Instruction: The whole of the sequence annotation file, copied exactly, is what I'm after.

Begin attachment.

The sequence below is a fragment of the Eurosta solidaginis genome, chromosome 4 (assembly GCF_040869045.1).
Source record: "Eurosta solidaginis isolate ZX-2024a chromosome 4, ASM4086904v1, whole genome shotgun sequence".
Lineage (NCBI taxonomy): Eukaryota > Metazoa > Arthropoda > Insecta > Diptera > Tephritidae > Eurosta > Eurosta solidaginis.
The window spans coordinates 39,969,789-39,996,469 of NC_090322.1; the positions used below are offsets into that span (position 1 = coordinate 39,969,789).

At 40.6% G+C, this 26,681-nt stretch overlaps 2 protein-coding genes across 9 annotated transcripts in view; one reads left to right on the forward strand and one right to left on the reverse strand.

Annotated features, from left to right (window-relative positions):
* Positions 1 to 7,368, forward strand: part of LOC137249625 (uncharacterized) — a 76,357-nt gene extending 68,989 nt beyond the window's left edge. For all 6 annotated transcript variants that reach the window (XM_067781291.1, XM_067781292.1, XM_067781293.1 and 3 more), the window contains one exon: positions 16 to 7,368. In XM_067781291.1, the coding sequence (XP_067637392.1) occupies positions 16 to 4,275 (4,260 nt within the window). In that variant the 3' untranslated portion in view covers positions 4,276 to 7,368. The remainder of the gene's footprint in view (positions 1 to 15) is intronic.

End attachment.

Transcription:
The sequence below is a fragment of the Eurosta solidaginis genome, chromosome 4 (assembly GCF_040869045.1).
Source record: "Eurosta solidaginis isolate ZX-2024a chromosome 4, ASM4086904v1, whole genome shotgun sequence".
Lineage (NCBI taxonomy): Eukaryota > Metazoa > Arthropoda > Insecta > Diptera > Tephritidae > Eurosta > Eurosta solidaginis.
The window spans coordinates 39,969,789-39,996,469 of NC_090322.1; the positions used below are offsets into that span (position 1 = coordinate 39,969,789).

At 40.6% G+C, this 26,681-nt stretch overlaps 2 protein-coding genes across 9 annotated transcripts in view; one reads left to right on the forward strand and one right to left on the reverse strand.

Annotated features, from left to right (window-relative positions):
* Positions 1 to 7,368, forward strand: part of LOC137249625 (uncharacterized) — a 76,357-nt gene extending 68,989 nt beyond the window's left edge. For all 6 annotated transcript variants that reach the window (XM_067781291.1, XM_067781292.1, XM_067781293.1 and 3 more), the window contains one exon: positions 16 to 7,368. In XM_067781291.1, the coding sequence (XP_067637392.1) occupies positions 16 to 4,275 (4,260 nt within the window). In that variant the 3' untranslated portion in view covers positions 4,276 to 7,368. The remainder of the gene's footprint in view (positions 1 to 15) is intronic.